A number of members indicated that the decision was a close call for them. In this regard, some emphasized that financial conditions were very accommodative in terms of the ample availability of financing to most borrowers on very attractive terms and increases in equity prices. Several expressed concern that the persistence of quite rapid monetary growth this year was symptomatic of a monetary policy that was not positioned to restrain ebullient domestic demand sufficiently, even if short-term real interest rates were quite high. Although some of these members could accept postponing action for the present to await further information on the balance of risks, two members, while acknowledging the uncertainties that surrounded the economic outlook, indicated a strong preference for tightening the stance of policy at this meeting. They believed that current policy was accommodating excessive strength in aggregate demand that very likely would be felt in higher inflation before long. Prompt tightening was needed to avert the necessity of stronger and potentially disruptive policy actions later to contain inflation.
All the members who intended to vote for an unchanged policy at this meeting supported the retention of a directive that was biased toward restraint. In their view, current developments did not call for any policy action, at least at this meeting, but because they felt the risks were tilted in the direction of rising inflation, a policy tightening move, possibly in the near future, was a likely though not an inevitable prospect.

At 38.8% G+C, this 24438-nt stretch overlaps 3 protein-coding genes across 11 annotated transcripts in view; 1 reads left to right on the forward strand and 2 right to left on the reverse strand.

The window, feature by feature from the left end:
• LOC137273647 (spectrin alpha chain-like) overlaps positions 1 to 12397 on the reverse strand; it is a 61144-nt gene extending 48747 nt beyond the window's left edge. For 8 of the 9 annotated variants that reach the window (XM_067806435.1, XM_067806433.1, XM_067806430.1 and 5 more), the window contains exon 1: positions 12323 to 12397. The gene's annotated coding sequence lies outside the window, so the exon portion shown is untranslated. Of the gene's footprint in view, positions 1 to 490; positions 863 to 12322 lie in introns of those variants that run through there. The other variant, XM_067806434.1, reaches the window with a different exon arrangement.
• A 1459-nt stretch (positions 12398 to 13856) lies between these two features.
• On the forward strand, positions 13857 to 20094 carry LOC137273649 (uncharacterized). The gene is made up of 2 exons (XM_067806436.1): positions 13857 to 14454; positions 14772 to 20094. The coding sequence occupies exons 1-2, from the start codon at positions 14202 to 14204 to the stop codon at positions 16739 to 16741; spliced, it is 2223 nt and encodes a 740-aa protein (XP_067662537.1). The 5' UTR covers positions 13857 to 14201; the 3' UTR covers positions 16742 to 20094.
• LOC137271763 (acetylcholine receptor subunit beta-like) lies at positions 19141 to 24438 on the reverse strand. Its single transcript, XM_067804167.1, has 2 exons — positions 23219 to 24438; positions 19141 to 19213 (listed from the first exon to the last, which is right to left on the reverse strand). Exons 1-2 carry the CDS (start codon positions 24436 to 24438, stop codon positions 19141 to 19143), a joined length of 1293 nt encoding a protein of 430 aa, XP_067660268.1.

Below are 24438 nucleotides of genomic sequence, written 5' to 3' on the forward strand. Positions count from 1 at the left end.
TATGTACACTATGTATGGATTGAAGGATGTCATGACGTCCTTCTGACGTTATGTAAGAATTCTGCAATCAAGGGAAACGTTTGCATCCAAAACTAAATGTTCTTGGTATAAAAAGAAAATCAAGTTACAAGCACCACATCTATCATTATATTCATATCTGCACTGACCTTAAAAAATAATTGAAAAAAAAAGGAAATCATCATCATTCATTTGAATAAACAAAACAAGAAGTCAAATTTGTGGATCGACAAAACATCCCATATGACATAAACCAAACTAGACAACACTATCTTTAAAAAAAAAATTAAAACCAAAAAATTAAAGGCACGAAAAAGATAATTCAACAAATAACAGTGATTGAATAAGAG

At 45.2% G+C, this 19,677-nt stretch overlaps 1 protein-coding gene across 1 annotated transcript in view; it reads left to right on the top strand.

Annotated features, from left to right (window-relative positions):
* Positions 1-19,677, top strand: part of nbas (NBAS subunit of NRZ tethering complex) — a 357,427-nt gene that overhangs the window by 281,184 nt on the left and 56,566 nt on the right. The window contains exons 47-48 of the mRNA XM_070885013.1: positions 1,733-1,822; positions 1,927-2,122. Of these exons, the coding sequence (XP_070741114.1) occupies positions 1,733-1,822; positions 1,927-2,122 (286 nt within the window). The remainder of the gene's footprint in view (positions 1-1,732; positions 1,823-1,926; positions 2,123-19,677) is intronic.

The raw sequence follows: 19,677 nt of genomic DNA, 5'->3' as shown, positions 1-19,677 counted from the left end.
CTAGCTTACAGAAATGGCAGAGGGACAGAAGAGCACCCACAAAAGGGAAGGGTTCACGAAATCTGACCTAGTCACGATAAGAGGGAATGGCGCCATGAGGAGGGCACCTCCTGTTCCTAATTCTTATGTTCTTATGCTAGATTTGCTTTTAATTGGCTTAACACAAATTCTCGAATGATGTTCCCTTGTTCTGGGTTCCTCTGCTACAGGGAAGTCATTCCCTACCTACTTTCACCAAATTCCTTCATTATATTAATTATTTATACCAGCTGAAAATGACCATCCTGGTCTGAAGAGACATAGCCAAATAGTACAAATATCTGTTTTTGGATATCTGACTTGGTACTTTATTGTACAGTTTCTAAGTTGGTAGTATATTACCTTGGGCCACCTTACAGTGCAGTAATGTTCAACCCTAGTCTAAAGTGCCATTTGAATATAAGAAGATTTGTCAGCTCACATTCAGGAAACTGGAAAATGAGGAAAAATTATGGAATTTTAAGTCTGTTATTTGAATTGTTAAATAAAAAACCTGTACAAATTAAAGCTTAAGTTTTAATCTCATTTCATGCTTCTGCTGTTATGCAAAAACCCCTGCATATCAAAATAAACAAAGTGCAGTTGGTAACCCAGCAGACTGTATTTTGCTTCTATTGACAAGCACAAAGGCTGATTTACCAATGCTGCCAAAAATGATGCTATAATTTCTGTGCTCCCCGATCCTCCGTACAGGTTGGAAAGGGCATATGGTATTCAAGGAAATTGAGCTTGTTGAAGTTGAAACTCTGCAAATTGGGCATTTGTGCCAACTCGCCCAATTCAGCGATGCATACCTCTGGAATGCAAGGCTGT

At the conclusion of the Committee's discussion, all but two of the members supported a directive that called for maintaining conditions in reserve markets that were consistent with an unchanged federal funds rate of about 5-1/2 percent and that contained a bias toward the possible firming of reserve conditions and a higher federal funds rate. Accordingly, in the context of the Committee's long-run objectives for price stability and sustainable economic growth, and giving careful consideration to economic, financial, and monetary developments, the Committee decided that a somewhat higher federal funds rate would be acceptable or a slightly lower federal funds rate might be acceptable during the intermeeting period. The reserve conditions contemplated at this meeting were expected to be consistent with considerable moderation in the growth of M2 and M3 over the months ahead.
The Federal Reserve Bank of New York was authorized and directed, until instructed otherwise by the Committee, to execute transactions in the System Account in accordance with the following domestic policy directive: